The furnace that could eat anything

Deep in the bowels of Yukon College sits a wondrous machine -- a furnace that can eat almost anything, from scrap wood to garbage, and burn it so cleanly that almost no emissions are produced. It's called a fluidized bed...

Deep in the bowels of Yukon College sits a wondrous machine—a furnace that can eat almost anything, from scrap wood to garbage, and burn it so cleanly that almost no emissions are produced.

It’s called a fluidized bed gasifier, and it was installed, probably at great expense, when the new campus was built in 1988.

It runs, but only if an Outside egghead twiddles its knobs by hand. Its electronic controls and sensors never worked right.

In the two decades the gasifier has sat in the college boiler room, it’s only worked during experiments. It’s never seen daily use.

New territorial politicians come and go. More than a few have vowed to get the gasifier running. None have succeeded.


Yukon’s Department of Energy hopes to have the gasifier heating the college by September, said analyst Bob Collins.

That’s “if things go right.” And, in the gasifier’s long history, that’s rarely been the case.

Attention fell once again to the gasifier during preparation of the Yukon’s new energy strategy, released last month.

The furnace, which is fueled by wood chips, could help solve a heap of energy problems.

It could reduce demand on Yukon’s strained hydroelectricity system.

It could curb greenhouse gas emissions.

It could save money, as wood chips are a cheaper alternative to diesel and heating oil.

It could be fed beetle-killed wood, which may otherwise rot and go to waste.

And it could also provide a market for waste wood, helping shore up profits for Yukon wood workers.

But for any of this to happen, someone first needs to make the thing work. And fixing it won’t be cheap.

A 2005 report suggests it would cost 0,000 to repair the gasifier. But that money would be recouped in less than five years through fuel savings, the report estimates.

The college spends more than million annually on heating fuel and purchasing secondary power from Yukon Energy during nonpeak periods, says the report.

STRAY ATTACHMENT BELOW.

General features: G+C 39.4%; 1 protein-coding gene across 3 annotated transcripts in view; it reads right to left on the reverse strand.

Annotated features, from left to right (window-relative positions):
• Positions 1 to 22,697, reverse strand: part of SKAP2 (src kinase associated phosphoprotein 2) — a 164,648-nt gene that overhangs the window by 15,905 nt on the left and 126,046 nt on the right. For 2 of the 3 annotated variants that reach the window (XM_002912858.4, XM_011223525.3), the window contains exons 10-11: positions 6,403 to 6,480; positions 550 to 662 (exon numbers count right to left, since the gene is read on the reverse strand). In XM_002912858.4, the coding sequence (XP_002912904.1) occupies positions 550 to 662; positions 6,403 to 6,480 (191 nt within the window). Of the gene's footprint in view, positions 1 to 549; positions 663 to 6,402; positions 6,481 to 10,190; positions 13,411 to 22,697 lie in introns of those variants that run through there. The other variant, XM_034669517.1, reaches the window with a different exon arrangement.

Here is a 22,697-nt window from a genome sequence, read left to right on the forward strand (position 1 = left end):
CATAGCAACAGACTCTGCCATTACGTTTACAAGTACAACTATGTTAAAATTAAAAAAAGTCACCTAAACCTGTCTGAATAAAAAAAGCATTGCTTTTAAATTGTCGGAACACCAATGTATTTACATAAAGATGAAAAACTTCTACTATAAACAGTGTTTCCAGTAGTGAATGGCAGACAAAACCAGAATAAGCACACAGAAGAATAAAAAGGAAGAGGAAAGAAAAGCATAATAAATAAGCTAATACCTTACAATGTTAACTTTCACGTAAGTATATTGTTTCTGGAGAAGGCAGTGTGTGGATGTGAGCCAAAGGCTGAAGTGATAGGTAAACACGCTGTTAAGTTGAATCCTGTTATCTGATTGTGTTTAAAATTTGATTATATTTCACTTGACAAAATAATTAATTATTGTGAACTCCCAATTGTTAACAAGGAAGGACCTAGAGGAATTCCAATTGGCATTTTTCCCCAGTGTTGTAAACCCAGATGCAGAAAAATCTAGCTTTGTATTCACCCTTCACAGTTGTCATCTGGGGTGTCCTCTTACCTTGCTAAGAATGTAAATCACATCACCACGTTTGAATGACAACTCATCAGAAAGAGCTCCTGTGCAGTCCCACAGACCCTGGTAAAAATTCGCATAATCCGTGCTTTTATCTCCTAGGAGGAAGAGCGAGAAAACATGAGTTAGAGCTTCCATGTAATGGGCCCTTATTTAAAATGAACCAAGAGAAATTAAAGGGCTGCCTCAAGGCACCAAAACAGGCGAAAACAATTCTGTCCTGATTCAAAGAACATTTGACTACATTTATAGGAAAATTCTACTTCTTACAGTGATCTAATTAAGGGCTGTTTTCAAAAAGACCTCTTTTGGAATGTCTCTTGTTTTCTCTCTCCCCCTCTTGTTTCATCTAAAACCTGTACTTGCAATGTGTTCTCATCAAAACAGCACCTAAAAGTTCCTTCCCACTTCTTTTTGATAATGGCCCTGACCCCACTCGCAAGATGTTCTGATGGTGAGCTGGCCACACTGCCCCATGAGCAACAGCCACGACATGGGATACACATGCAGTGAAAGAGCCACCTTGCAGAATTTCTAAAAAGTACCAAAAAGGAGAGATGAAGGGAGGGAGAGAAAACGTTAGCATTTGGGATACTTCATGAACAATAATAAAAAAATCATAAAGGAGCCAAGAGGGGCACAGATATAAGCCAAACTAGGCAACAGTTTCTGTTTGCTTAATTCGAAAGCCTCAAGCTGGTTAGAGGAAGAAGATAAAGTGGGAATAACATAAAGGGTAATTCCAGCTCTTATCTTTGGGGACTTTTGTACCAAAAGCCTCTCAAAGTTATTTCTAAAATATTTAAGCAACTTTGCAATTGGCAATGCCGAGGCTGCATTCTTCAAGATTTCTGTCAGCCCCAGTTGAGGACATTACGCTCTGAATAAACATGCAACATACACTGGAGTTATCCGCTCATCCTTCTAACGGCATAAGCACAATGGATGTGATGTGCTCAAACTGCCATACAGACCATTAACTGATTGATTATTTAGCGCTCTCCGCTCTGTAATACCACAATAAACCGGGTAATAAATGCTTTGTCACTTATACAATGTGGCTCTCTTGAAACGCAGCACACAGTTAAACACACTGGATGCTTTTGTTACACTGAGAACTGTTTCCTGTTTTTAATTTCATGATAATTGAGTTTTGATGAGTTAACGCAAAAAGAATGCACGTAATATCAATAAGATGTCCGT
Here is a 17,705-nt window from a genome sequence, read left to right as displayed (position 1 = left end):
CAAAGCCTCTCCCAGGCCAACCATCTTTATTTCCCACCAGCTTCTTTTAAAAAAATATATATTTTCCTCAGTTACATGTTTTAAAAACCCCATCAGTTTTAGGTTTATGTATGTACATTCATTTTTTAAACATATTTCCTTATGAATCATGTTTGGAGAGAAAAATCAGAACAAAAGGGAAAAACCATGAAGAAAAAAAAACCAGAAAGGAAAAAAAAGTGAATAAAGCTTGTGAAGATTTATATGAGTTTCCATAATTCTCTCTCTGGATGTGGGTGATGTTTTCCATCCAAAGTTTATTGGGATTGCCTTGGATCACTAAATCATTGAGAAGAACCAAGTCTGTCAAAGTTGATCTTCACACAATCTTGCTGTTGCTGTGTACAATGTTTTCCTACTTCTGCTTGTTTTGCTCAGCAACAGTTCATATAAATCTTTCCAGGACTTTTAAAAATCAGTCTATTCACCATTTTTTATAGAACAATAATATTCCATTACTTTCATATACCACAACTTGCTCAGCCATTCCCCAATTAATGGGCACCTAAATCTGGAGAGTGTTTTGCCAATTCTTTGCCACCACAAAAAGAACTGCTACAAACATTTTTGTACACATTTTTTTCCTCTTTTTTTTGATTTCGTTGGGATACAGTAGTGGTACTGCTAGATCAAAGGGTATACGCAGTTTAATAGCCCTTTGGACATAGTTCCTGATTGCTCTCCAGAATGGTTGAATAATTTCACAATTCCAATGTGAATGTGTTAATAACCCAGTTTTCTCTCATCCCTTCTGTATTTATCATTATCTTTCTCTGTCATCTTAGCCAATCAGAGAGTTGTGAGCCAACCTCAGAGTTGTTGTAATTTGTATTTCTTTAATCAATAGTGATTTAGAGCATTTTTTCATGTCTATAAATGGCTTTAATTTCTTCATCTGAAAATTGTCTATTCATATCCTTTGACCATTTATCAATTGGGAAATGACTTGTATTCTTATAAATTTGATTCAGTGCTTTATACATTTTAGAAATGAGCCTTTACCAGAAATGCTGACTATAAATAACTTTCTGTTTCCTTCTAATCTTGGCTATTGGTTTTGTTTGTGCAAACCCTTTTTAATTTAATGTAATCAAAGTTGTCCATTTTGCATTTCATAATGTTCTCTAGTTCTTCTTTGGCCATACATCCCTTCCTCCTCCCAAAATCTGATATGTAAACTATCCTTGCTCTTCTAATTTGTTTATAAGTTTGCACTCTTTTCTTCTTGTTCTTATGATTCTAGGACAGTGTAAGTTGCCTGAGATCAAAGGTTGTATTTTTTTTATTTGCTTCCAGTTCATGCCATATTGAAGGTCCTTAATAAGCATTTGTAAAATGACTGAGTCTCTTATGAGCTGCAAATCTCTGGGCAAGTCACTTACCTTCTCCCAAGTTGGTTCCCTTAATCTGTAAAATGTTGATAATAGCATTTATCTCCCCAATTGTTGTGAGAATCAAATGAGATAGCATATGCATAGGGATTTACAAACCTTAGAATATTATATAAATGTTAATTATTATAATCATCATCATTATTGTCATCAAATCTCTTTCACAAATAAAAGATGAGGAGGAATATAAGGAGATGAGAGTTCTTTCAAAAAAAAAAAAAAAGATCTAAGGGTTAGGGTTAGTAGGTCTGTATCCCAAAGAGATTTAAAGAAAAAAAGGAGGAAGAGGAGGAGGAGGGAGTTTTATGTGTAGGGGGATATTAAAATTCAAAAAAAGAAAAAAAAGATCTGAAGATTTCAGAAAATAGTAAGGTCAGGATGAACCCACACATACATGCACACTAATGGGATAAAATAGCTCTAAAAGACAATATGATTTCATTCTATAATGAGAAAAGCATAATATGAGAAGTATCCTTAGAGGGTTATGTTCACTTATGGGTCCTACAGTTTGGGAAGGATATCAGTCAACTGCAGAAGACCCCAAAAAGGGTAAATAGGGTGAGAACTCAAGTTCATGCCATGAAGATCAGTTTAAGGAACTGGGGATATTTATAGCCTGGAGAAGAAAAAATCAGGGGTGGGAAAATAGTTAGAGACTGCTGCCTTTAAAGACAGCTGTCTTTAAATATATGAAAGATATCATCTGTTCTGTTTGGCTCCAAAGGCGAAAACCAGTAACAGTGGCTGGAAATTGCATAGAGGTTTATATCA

Energy officials are now revising cost estimates for fixing the gasifier. Their work should be done at month’s end, said Collins.

Why does this surge of interest follow five years of waiting after the release of previous reports?

There was likely little urgency to get the gasifier running in previous years, when the college managed to heat itself mostly with surplus hydropower, said Collins.

Now that surplus is drying up.

“In 2004 it was a good idea, but not as good an idea as it is today,” he said.

Politics have changed in five years, too. Climate change is a far bigger deal now.

Then there’s the energy strategy. It promises, among other things, to “build a wood-based bio-energy industry in Yukon” and “build a local wood market for wood energy technologies and products.”

Gasification is not new. It was used in the 1800s to produce gas for lighting and cooking. During Second World War fuel shortages, wood gas generators powered some automobiles in Europe.

The technology works by heating fuel—whether it be coal, petroleum or wood chips—to such high temperatures that, when mixed with the right amount of oxygen, it vapourizes to become synthetic gas.

In recent years, climate change has revived interest in wood gasification as a relatively clean alternative to burning fossil fuels.

In Gussing, Austria, an industrial wood-chip gasifier has powered the village since 2002.

Special gasifiers are even being used to produce electricity from municipal garbage in Canadian cities. A private company began doing so in Ottawa in February of 2008. The city of Red Deer, Alberta, plans to start gasifying garbage this year.

Scientists from Natural Resources Canada tested the college gasifier in 2004. They managed to make it work for a brief period, although the electronic controls failed so they resorted to tweaking knobs by hand.

The trial ended early for two reasons. Wood chips used as fuel were of inconsistent size and jammed up the feeder. And the paint that coated one boiler began to blister, smoke and burn.

But it worked.

For the furnace to work without the help of Outside eggheads, it would need new electronic controls, sensors and other upgrades.

It would also need a steady supply of wood chips of the right size and moisture content.

Such a supply has proven a challenge in the past. Elijah Smith Elementary School has a furnace equipped with a wood-chip feeder. But the feeder was only used for a brief period.

Because it was fed chips of the wrong size, it kept clogging.

Today, wood producers in Yukon are calling on the territory to dust off these machines and help create a market for chips that would otherwise go to waste.

Judging by the work underway to get the gasifier online, it looks like they’ve been heard.

The next test will be whether money to fix the gasifier appears in the 2009-10 territorial budget.

The bigger test to follow will be whether anyone can make it work properly.

Contact John Thompson at

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